What are problems female entrepreneurs will most likely have to face, and how did you deal with them? How do you keep going sometimes even in the face of adversity?

I really like to pragmatic, not pessimistic when it comes to talking to female entrepreneurs. To that end, I believe that knowing what you might face and being prepared for it will be one of the keys to success.  We are all too familiar with the stats about the percentage of investment dollars that go to women or the number of female decision makers. And I think much of that is exacerbated when it comes to anything female health related.  How do you fight the uncomfortable silence; the discomfort with the conversation, the lack of appropriate language and lack of education in schools to describe female sexuality in all its complex glory.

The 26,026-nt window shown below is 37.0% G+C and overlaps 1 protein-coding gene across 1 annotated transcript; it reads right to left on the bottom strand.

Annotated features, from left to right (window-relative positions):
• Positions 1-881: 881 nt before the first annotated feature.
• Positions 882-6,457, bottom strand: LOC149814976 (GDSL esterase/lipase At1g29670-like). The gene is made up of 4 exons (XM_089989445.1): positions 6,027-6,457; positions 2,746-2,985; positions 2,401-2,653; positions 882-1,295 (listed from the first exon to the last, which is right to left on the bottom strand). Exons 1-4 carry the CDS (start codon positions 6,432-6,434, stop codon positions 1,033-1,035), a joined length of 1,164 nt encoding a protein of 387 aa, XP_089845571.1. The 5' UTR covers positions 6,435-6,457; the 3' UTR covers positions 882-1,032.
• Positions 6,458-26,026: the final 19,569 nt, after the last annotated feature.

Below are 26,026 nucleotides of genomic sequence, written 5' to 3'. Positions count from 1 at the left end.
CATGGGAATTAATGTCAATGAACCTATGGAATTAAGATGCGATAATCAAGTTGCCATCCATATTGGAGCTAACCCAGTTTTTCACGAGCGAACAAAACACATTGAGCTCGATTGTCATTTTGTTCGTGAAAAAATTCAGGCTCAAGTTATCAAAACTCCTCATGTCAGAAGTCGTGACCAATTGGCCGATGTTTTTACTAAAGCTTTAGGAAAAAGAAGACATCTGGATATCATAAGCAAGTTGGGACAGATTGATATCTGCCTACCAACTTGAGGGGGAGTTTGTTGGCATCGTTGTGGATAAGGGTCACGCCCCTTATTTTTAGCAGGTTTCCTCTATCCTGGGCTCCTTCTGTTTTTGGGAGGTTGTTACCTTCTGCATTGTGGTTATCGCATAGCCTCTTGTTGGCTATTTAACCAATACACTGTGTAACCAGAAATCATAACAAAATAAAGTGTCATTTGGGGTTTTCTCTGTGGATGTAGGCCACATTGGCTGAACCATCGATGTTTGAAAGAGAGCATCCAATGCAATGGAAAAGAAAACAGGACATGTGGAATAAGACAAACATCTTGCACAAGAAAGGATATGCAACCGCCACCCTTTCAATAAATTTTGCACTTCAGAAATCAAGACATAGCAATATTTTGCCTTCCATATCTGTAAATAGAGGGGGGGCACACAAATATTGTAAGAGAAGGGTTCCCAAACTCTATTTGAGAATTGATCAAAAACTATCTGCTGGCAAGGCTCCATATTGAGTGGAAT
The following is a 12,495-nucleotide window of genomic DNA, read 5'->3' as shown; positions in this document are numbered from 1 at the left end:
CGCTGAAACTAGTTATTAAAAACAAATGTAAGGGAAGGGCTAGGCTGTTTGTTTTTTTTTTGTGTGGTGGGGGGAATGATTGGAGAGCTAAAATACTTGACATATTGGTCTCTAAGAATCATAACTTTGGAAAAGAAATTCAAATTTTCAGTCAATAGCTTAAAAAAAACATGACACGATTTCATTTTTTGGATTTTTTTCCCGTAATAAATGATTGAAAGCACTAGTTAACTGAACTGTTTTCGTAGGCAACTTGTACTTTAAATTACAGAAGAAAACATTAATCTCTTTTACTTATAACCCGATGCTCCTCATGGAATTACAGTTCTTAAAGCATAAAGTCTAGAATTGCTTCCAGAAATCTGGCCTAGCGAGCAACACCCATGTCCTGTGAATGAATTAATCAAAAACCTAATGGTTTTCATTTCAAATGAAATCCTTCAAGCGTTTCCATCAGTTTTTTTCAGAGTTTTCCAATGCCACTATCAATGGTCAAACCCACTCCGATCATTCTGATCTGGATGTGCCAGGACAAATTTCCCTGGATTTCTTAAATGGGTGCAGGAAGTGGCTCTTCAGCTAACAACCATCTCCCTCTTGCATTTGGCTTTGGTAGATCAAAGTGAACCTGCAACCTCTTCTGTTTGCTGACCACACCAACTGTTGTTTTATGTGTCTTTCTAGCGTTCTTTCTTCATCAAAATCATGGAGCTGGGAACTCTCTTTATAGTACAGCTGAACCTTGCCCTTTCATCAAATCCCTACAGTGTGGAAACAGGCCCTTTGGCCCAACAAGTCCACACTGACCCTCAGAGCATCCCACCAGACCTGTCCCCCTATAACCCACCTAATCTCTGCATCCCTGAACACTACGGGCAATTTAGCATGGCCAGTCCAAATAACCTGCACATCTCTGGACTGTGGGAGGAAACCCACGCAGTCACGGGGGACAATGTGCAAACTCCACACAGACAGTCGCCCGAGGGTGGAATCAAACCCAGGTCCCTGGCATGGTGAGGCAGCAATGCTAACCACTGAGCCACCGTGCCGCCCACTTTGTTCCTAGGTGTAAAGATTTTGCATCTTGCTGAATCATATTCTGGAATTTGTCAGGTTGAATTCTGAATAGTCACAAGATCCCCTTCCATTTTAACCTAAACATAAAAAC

Eleven years ago, when I started speaking publicly about the disparity between access to advertising for men and women’s sexual products, people were aghast. They couldn’t believe that we had approached 100 media outlets – from network to cable, radio and websites, only to be rejected for over 95% of those. Obviously, challenges remain, but I am optimistic. I truly believe that a rising tide raises all boats. Hundreds of businesses in the space have been created in the past several years and many have raised significant funds. Many sources of financing, beyond traditional venture capital, have seen the value and the opportunity in these businesses. 

We understand that there is less regulation of some products that women use regularly, making them (sometimes) less than safe.  Is that accurate?  And why does the pink tax exist?

There is so much to unpack here. Regarding safety, we are trained to expect the food we put in our bodies to have a list of ingredients, like every cereal box you have ever picked up. But the FDA does not require manufacturers of tampons and condoms to disclose ingredients. And in the gap left by that, many new leaders and entrepreneurs in the space have been incredibly vocal about making sure that the ingredients in their products are very clear as well as safe.